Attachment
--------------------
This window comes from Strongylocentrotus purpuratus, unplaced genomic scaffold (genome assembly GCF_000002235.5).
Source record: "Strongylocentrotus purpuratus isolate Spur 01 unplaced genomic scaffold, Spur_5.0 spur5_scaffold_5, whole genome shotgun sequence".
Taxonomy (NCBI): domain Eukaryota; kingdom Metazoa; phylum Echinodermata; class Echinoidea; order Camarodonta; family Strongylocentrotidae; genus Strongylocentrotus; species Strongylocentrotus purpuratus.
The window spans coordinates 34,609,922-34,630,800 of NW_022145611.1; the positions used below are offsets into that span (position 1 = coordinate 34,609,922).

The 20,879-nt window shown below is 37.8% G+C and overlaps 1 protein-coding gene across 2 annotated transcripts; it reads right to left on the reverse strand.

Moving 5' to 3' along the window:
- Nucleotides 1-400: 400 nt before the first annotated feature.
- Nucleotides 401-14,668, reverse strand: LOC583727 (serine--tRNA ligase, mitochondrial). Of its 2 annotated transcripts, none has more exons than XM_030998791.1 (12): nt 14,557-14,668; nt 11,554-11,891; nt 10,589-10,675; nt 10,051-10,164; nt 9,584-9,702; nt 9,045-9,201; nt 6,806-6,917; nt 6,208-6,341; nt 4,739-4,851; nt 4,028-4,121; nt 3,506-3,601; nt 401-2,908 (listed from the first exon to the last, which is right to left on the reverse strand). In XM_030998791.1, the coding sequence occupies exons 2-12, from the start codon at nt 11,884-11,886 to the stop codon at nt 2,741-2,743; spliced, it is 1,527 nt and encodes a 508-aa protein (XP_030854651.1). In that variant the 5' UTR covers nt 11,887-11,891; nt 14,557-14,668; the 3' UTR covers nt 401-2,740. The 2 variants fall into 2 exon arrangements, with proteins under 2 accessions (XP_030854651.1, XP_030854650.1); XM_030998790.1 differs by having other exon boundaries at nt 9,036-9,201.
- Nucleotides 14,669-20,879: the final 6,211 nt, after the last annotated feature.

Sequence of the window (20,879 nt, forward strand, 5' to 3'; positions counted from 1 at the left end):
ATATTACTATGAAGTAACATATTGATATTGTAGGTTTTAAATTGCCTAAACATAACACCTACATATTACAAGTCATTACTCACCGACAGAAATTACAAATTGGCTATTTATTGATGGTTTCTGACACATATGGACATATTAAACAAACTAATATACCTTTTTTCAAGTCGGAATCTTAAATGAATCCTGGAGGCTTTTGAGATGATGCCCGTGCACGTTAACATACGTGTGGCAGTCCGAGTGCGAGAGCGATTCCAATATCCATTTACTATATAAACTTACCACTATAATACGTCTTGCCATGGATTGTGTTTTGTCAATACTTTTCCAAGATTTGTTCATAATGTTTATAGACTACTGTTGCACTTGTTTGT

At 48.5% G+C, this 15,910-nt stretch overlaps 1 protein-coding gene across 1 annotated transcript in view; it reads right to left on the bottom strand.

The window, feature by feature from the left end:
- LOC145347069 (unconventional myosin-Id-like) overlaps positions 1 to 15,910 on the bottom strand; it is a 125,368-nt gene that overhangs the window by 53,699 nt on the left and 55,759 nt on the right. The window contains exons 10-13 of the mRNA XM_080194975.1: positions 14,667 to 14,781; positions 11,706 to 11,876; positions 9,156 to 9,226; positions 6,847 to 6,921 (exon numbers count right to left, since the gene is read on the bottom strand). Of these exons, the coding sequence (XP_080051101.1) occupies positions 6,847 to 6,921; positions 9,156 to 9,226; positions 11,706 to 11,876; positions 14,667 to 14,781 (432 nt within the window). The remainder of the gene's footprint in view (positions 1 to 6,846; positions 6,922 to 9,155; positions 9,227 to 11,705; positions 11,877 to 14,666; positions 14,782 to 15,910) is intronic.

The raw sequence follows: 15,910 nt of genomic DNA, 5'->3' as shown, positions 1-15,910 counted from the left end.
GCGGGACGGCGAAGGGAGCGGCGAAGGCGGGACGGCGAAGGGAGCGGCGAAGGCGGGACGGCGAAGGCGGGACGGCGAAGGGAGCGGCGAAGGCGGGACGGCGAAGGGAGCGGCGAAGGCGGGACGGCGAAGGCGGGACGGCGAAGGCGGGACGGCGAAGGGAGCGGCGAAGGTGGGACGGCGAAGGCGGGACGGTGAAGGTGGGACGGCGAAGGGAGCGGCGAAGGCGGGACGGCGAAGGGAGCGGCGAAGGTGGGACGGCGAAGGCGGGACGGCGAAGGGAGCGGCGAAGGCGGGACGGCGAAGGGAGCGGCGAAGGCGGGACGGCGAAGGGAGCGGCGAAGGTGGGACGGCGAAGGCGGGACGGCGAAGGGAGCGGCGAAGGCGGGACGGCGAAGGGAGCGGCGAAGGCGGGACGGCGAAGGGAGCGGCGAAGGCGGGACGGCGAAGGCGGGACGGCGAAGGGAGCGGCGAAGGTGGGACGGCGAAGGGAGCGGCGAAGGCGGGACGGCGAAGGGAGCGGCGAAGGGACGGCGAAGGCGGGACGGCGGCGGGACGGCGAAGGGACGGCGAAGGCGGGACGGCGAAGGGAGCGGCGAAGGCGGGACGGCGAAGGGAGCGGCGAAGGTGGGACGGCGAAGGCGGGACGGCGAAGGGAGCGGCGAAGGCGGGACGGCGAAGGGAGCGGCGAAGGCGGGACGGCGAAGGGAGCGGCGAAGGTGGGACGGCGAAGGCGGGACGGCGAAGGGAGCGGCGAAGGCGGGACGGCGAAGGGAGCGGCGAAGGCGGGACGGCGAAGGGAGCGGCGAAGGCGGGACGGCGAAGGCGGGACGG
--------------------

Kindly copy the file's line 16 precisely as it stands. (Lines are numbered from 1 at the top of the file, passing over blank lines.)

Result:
GCGGGACGGCGAAGGGAGCGGCGAAGGCGGGACGGCGAAGGGAGCGGCGAAGGCGGGACGGCGAAGGCGGGACGGCGAAGGGAGCGGCGAAGGCGGGACGGCGAAGGGAGCGGCGAAGGCGGGACGGCGAAGGCGGGACGGCGAAGGCGGGACGGCGAAGGGAGCGGCGAAGGTGGGACGGCGAAGGCGGGACGGTGAAGGTGGGACGGCGAAGGGAGCGGCGAAGGCGGGACGGCGAAGGGAGCGGCGAAGGTGGGACGGCGAAGGCGGGACGGCGAAGGGAGCGGCGAAGGCGGGACGGCGAAGGGAGCGGCGAAGGCGGGACGGCGAAGGGAGCGGCGAAGGTGGGACGGCGAAGGCGGGACGGCGAAGGGAGCGGCGAAGGCGGGACGGCGAAGGGAGCGGCGAAGGCGGGACGGCGAAGGGAGCGGCGAAGGCGGGACGGCGAAGGCGGGACGGCGAAGGGAGCGGCGAAGGTGGGACGGCGAAGGGAGCGGCGAAGGCGGGACGGCGAAGGGAGCGGCGAAGGGACGGCGAAGGCGGGACGGCGGCGGGACGGCGAAGGGACGGCGAAGGCGGGACGGCGAAGGGAGCGGCGAAGGCGGGACGGCGAAGGGAGCGGCGAAGGTGGGACGGCGAAGGCGGGACGGCGAAGGGAGCGGCGAAGGCGGGACGGCGAAGGGAGCGGCGAAGGCGGGACGGCGAAGGGAGCGGCGAAGGTGGGACGGCGAAGGCGGGACGGCGAAGGGAGCGGCGAAGGCGGGACGGCGAAGGGAGCGGCGAAGGCGGGACGGCGAAGGGAGCGGCGAAGGCGGGACGGCGAAGGCGGGACGG